Competitive Elections in Authoritarian States : Weak States, Strong Elites, and Fractional Societies in Central Asia and Beyond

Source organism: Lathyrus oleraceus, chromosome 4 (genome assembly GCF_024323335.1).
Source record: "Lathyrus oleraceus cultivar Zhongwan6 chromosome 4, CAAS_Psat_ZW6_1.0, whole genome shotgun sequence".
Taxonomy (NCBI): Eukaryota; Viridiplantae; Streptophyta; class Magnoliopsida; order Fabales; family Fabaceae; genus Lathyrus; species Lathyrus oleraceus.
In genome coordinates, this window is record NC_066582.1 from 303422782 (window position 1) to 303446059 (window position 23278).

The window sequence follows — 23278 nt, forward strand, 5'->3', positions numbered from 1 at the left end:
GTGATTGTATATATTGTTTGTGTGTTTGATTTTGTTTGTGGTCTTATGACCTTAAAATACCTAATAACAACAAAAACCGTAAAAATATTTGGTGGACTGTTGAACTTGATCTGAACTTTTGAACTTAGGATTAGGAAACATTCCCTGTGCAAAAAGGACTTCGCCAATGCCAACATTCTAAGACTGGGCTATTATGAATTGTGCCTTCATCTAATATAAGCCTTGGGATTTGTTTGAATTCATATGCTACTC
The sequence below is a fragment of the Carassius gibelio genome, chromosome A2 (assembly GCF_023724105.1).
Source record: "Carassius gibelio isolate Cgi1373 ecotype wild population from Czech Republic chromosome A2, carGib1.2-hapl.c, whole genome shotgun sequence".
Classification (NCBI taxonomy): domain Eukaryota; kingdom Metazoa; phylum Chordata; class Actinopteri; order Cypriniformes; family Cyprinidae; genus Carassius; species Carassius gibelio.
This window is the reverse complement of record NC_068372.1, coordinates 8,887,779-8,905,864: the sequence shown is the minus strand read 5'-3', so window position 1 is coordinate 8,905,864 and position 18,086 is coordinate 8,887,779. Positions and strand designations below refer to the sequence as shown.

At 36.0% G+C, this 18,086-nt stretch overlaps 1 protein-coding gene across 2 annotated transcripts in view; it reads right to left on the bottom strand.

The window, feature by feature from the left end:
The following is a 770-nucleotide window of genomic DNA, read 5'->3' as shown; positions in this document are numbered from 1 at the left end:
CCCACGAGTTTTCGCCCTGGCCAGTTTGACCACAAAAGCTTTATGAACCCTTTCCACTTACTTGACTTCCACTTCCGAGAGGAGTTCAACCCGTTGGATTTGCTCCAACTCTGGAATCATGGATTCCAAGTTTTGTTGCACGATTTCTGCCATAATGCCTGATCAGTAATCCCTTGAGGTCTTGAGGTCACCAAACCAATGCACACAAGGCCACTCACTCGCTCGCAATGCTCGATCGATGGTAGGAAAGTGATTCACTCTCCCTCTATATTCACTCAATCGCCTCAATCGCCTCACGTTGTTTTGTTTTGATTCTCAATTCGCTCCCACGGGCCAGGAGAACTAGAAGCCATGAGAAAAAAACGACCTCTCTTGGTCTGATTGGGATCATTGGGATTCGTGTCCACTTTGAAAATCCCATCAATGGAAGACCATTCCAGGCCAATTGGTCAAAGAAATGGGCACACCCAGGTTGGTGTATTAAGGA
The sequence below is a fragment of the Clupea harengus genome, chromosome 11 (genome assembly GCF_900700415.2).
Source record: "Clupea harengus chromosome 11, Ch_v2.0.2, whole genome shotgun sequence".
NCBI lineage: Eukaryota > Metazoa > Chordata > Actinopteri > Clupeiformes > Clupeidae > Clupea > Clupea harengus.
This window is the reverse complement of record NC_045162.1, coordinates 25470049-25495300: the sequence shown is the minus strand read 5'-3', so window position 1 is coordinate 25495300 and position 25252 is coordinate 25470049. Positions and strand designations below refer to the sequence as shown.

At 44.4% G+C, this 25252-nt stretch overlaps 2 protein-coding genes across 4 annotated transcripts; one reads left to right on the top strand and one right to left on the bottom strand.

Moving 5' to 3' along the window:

Abstract: Why do some authoritarian states have competitive elections? This study shows that whenever there is a balance of power between candidates, competitiveness will ensue. Electoral fraud is often widespread in autocratic states, but if no single candidate or party is in a position to monopolize electoral support the result will be competitive. The contribution here is to analyze the relative strength of all the actors involved in a parliamentary election and to show that electoral returns reflect the district level balance of power, even in autocracies. Three main sources of candidate-level electoral power are identified: state, market, and society. State affiliated candidates in authoritarian states perform well due to favorable treatment by state institutions. Market actors perform well due to financial resources. These actors arise when market reforms create a class of entrepreneurs that defend their interests by running for public office, often challenging state sanctioned candidates. The strength of candidates using social cleavages, here mainly ‘clan’ and ethnic, is found to be exaggerated in the literature. The study also confirms that competitiveness did not result from an active civil society. Competitive  elections matter because they can severely destabilize the regime, as was the case in Kyrgyzstan in 2005. However, electoral competitiveness that is the result of an intra-elite balance of power should not be confused with democracy. This form of self-interested competitiveness where clientelism is pervasive and accountability mechanisms are weak is an affront to the democratic ideal. For those of us who advocate democracy and genuine political participation competitive authoritarian regimes can be used as an informative cautionary tale. Power matters, and especially so in authoritarian states. Understanding the logic behind competitive authoritarianism helps us revise strategies for lasting democratic reforms.